The government has been consulting on a compliance known as ‘conditionality’, which would mean landlords will have to show that they are registered for tax with HM Revenue & Customs (HMRC) before being granted a licence to trade, or before their licence is renewed. Landlords who are just setting up and not yet trading would need to show that they have understood the requirements to be registered. Simply, it means access to the public sector licenses needed to trade … Read more
Ahead of the Autumn Budget, the Daily Telegraph is leading a fresh charge against stamp duty land tax – a levy on property purchases which taxes the average buyer lightly, but hits buyers of £1 million+ mansions, second homes, and buy-to-let properties harder. Now MP Jacob Rees-Mogg has put cutting stamp duty ‘as a matter of urgency’ at the centre of his prescription for the Conservative Party.
Wednesday’s budget furrowed many a brow at Shelter. The Chancellor singled out housing support for substantial cuts. A lot of the people who come to Shelter for help are about to find themselves worse off – and our job just got tougher.
However, amidst this frustration there were some sensible tax reforms that deserve an honourable mention.
1. Raise the Roof
The Budget raised the tax-free threshold for the rent-a-room scheme.
This scheme was introduced in 1992 to offer … Read more
As often happens on Sunday mornings, I hazily grab my phone, look at Twitter, and spot an interesting new idea that a politician or think tank has floated to deal with an aspect of our housing crisis.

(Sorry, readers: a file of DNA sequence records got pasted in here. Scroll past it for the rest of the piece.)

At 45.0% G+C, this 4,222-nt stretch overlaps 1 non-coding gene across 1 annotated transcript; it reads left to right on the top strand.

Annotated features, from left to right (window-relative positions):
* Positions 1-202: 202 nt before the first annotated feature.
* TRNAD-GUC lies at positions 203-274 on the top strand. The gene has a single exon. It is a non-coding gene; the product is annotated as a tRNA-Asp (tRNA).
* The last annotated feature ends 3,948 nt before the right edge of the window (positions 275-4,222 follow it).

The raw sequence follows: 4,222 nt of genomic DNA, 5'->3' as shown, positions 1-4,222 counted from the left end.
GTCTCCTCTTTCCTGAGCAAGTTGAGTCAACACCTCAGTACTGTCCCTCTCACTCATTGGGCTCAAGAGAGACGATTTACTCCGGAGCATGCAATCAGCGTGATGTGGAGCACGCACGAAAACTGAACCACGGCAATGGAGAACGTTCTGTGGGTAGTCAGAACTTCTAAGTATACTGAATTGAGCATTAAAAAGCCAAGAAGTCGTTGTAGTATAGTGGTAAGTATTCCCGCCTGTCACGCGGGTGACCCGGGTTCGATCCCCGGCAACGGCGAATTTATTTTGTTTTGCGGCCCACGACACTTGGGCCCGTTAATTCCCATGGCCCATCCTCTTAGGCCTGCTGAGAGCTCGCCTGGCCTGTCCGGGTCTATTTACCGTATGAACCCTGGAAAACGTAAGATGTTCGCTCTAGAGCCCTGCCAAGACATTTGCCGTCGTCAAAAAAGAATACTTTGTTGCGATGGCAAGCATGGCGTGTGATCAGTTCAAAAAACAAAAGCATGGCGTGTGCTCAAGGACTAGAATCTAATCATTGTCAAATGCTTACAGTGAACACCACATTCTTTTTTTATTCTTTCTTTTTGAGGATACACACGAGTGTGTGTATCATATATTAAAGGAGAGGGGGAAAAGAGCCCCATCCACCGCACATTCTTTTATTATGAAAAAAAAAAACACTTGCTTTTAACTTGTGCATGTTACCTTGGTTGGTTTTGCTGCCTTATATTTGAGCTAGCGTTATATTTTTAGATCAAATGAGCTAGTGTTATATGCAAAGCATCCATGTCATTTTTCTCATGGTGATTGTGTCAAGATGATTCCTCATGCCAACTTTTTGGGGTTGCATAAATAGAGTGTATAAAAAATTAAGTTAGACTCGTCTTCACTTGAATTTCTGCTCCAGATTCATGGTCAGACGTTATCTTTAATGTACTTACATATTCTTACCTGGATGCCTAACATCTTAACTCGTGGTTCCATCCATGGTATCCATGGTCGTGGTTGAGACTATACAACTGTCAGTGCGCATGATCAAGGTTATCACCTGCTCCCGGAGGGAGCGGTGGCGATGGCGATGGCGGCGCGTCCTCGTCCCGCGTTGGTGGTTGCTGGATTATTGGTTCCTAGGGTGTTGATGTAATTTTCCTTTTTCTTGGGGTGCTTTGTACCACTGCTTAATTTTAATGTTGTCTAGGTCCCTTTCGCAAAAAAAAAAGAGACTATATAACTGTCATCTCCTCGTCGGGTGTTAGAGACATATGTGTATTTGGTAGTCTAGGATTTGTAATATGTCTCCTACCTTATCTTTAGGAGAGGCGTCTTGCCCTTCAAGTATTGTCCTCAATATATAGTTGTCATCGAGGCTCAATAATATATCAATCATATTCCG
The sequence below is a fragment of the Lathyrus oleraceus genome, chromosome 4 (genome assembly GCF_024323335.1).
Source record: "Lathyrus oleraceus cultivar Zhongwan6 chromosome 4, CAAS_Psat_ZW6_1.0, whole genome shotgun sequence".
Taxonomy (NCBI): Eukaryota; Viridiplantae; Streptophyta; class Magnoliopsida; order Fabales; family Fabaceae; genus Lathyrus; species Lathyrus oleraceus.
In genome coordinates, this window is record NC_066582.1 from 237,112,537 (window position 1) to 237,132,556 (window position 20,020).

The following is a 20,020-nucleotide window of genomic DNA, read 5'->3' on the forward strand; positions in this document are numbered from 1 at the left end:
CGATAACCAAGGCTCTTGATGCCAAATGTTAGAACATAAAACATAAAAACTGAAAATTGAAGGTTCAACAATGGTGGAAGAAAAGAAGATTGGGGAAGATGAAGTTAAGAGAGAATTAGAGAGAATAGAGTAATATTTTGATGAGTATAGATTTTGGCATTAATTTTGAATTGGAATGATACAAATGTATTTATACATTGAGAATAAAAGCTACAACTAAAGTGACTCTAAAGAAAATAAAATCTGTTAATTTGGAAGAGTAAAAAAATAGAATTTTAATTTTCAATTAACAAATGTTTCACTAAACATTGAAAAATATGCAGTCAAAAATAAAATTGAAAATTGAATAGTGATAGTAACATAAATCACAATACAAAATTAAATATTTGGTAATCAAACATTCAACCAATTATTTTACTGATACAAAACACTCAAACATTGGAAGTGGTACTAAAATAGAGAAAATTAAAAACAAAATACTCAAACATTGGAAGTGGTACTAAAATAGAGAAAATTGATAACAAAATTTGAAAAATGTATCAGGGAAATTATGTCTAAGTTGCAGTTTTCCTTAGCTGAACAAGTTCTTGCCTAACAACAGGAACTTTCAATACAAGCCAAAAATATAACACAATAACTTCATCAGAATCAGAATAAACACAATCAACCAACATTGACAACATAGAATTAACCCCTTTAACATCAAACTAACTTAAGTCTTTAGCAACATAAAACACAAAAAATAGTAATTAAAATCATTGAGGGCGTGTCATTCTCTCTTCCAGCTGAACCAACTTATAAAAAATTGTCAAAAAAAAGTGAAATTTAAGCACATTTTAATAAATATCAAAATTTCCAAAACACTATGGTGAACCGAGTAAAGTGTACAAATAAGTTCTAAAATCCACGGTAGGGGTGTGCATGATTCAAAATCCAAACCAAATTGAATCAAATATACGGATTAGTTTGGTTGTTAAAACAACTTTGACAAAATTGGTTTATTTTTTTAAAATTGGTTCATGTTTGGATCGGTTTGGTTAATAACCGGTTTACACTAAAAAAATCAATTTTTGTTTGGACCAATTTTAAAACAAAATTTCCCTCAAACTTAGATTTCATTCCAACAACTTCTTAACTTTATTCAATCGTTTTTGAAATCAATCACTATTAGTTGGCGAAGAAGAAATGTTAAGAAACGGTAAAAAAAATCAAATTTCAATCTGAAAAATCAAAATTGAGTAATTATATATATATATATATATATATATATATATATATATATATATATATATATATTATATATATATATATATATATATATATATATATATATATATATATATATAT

This weekend it was the Mail on Sunday leaking wealth tax ideas from a Liberal Democrat internal consultation paper to be discussed at their forthcoming Spring Conference. The main proposal was for assets – particularly property assets – worth more than £2m to … Read more
A key (and much trailed) feature of the Chancellor’s budget today was the introduction of higher stamp duty rates for properties worth more than £2 million. Let’s call it ‘mansion tax lite’. The coalition will also be clamping down on stamp duty avoidance, raising stamp duty even higher for foreign owners of high value homes, and consulting on an annual tax of 15% for certain ‘non-natural persons’ buying mansions. (Non-natural persons is a bit of a funny phrase, … Read more
Tax is always going to be a thorny issue. But start talking about it in relation to people’s home and you’re on doubly shaky ground. We have given much thought to housing taxation, finding much of it to be clunky and regressive, with sharp cliff edges between different levels, and the wealthy few paying disproportionately less tax than squeezed families.